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Slow Outlook for 2013

The opinions expressed by columnists are their own and do not necessarily represent the views of
Once again the market begins the session under a cloud of doubt but not necessarily panic. Of course yesterday the same scenario saw an indifferent start morph into the wheels coming off early. But the market wasn't afraid, more so frustrated. There is also a dollop of angst always associated with earnings season. What makes this earning season even more compelling is the idea 2013 could actually see slower growth than last year and what that means for stocks. On the other hand Europe will not be worse and the rest of the world is regaining momentum.

This continues to be at the core of a lot of our investing ideas. We are looking beyond the myopic media coverage focused on aged empires whose best days are behind them, lost in a mountain of arrogance and self destruction that comes with social and economic engineering aimed at leveling playing fields or divvying up fortunes to those that played no role in the creation of said fortunes in the first place.

Rough Start to the Session
Carlos Guillen

As we saw yesterday, stocks took a step down as there was not much in terms of fundamental economic drivers and as investors began to refocus on Washington over the ramping debt ceiling debates.

Today we are seeing that the National Federation of Independent Business's small-business optimism index rose 0.5 point last month to 88.0. But the December gain followed a 5.6-point plunge in November which was one of the largest declines on record.

Over in the euro zone, economic confidence rose more than economists forecasted in December, even as the 17-nation currency bloc remained mired in its second recession in four years. The Zone's Consumer sentiment index rose for a second month to 87.0 from 85.7 in November, landing higher than economists' forecast of 86.3. On the other hand, German factory orders fell more than economists expected in November amid weak demand from outside the euro area. Orders dropped 1.8 percent from October, when they jumped a revised 3.8 percent. The decline was worse than economists' forecast of a 1.4 percent decline.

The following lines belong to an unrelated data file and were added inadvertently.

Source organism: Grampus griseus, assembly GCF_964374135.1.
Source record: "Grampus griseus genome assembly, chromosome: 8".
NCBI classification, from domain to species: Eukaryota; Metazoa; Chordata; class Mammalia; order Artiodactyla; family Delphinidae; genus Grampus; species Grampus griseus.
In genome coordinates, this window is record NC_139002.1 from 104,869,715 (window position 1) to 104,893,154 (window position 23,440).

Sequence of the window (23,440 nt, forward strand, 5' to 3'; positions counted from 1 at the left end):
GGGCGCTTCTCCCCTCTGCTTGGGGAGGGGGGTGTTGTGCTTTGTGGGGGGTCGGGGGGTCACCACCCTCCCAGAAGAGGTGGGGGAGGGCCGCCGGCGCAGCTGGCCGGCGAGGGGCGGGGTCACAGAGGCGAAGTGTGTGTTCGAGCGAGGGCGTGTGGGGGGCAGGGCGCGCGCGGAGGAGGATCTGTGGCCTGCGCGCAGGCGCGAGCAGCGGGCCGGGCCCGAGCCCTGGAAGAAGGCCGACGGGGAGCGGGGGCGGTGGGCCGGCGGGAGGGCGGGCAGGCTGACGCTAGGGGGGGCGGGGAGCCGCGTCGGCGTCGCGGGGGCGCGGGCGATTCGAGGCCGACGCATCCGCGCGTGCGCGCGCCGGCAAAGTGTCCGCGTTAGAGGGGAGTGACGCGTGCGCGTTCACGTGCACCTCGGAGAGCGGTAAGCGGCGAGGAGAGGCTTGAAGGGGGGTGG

On a slight positive note, the Japanese government said today it would draft a package of emergency economic measures by Friday, offering a shot in the arm to the nation's long-stagnant economy that is feebly emerging from its latest downturn. If this sounds like a form of quantitative easing, well it is, and that should bode well for equity markets around the world.

Small Business Optimism
By David Urani

The NFIB's small business optimism index for December edged up to 88.0 from 87.5, but as you may recall, the November reading was dismal, hitting the lowest point since March 2010. And of course with this slight monthly increase, we're still standing at the second worst reading since then. And that weakness is driven by a poor outlook, which remained stuck at the all-time low.

The main driver of small businesses' poor sentiment was the government, with taxes being cited as the single most important problem, followed by government requirements & red tape, and then sales. If there's anything positive to be taken from this report it's that since December we've finally gotten a resolution over the Fiscal Cliff tax issue, although even though it's resolved it does include taxes on high income earners, which we all know includes many small businesses.


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